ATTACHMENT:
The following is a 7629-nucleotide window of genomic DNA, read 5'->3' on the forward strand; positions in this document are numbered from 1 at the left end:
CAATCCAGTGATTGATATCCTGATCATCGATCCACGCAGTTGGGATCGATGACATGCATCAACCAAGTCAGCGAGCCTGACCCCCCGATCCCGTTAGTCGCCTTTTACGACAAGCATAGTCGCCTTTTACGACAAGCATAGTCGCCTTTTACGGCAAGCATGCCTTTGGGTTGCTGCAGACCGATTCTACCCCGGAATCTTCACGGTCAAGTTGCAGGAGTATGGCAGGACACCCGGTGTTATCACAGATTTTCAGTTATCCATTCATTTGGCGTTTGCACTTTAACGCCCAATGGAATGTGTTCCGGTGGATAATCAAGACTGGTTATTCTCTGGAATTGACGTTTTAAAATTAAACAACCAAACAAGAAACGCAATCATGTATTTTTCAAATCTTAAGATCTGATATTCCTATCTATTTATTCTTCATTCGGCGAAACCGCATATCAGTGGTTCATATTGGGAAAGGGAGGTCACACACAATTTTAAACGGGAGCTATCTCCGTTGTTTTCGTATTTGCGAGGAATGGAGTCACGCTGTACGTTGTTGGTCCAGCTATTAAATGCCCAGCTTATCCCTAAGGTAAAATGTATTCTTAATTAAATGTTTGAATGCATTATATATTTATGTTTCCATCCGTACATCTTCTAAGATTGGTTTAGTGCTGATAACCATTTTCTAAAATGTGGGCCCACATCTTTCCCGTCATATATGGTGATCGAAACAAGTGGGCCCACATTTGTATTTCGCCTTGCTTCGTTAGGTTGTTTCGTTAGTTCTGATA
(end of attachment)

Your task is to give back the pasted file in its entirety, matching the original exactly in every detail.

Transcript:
The following is a 7629-nucleotide window of genomic DNA, read 5'->3' on the forward strand; positions in this document are numbered from 1 at the left end:
CAATCCAGTGATTGATATCCTGATCATCGATCCACGCAGTTGGGATCGATGACATGCATCAACCAAGTCAGCGAGCCTGACCCCCCGATCCCGTTAGTCGCCTTTTACGACAAGCATAGTCGCCTTTTACGACAAGCATAGTCGCCTTTTACGGCAAGCATGCCTTTGGGTTGCTGCAGACCGATTCTACCCCGGAATCTTCACGGTCAAGTTGCAGGAGTATGGCAGGACACCCGGTGTTATCACAGATTTTCAGTTATCCATTCATTTGGCGTTTGCACTTTAACGCCCAATGGAATGTGTTCCGGTGGATAATCAAGACTGGTTATTCTCTGGAATTGACGTTTTAAAATTAAACAACCAAACAAGAAACGCAATCATGTATTTTTCAAATCTTAAGATCTGATATTCCTATCTATTTATTCTTCATTCGGCGAAACCGCATATCAGTGGTTCATATTGGGAAAGGGAGGTCACACACAATTTTAAACGGGAGCTATCTCCGTTGTTTTCGTATTTGCGAGGAATGGAGTCACGCTGTACGTTGTTGGTCCAGCTATTAAATGCCCAGCTTATCCCTAAGGTAAAATGTATTCTTAATTAAATGTTTGAATGCATTATATATTTATGTTTCCATCCGTACATCTTCTAAGATTGGTTTAGTGCTGATAACCATTTTCTAAAATGTGGGCCCACATCTTTCCCGTCATATATGGTGATCGAAACAAGTGGGCCCACATTTGTATTTCGCCTTGCTTCGTTAGGTTGTTTCGTTAGTTCTGATA